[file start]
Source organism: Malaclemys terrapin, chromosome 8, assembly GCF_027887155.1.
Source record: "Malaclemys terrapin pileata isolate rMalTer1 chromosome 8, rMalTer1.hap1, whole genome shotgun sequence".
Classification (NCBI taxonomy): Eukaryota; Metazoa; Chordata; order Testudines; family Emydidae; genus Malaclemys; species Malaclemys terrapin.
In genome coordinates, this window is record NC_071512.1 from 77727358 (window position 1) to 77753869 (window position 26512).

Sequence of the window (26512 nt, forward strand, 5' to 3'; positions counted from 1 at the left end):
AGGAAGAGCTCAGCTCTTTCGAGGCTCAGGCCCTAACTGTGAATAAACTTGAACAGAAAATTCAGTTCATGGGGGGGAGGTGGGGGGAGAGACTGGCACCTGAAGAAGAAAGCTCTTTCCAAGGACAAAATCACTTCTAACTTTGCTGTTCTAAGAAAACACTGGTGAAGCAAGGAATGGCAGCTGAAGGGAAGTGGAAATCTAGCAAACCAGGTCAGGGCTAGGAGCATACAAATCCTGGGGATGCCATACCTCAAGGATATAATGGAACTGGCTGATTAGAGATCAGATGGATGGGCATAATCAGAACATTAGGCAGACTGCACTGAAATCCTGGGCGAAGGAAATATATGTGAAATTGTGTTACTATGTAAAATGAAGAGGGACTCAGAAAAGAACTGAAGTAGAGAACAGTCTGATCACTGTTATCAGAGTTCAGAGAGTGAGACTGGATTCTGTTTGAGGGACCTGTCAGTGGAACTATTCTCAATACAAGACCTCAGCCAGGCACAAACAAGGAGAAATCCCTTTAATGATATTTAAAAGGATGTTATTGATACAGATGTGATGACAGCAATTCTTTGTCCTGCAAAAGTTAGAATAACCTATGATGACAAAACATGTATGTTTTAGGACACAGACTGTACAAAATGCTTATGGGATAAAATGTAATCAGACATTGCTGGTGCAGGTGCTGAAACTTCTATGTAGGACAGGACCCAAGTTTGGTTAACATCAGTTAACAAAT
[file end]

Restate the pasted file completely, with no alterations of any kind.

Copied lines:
Source organism: Malaclemys terrapin, chromosome 8, assembly GCF_027887155.1.
Source record: "Malaclemys terrapin pileata isolate rMalTer1 chromosome 8, rMalTer1.hap1, whole genome shotgun sequence".
Classification (NCBI taxonomy): Eukaryota; Metazoa; Chordata; order Testudines; family Emydidae; genus Malaclemys; species Malaclemys terrapin.
In genome coordinates, this window is record NC_071512.1 from 77727358 (window position 1) to 77753869 (window position 26512).

Sequence of the window (26512 nt, forward strand, 5' to 3'; positions counted from 1 at the left end):
AGGAAGAGCTCAGCTCTTTCGAGGCTCAGGCCCTAACTGTGAATAAACTTGAACAGAAAATTCAGTTCATGGGGGGGAGGTGGGGGGAGAGACTGGCACCTGAAGAAGAAAGCTCTTTCCAAGGACAAAATCACTTCTAACTTTGCTGTTCTAAGAAAACACTGGTGAAGCAAGGAATGGCAGCTGAAGGGAAGTGGAAATCTAGCAAACCAGGTCAGGGCTAGGAGCATACAAATCCTGGGGATGCCATACCTCAAGGATATAATGGAACTGGCTGATTAGAGATCAGATGGATGGGCATAATCAGAACATTAGGCAGACTGCACTGAAATCCTGGGCGAAGGAAATATATGTGAAATTGTGTTACTATGTAAAATGAAGAGGGACTCAGAAAAGAACTGAAGTAGAGAACAGTCTGATCACTGTTATCAGAGTTCAGAGAGTGAGACTGGATTCTGTTTGAGGGACCTGTCAGTGGAACTATTCTCAATACAAGACCTCAGCCAGGCACAAACAAGGAGAAATCCCTTTAATGATATTTAAAAGGATGTTATTGATACAGATGTGATGACAGCAATTCTTTGTCCTGCAAAAGTTAGAATAACCTATGATGACAAAACATGTATGTTTTAGGACACAGACTGTACAAAATGCTTATGGGATAAAATGTAATCAGACATTGCTGGTGCAGGTGCTGAAACTTCTATGTAGGACAGGACCCAAGTTTGGTTAACATCAGTTAACAAAT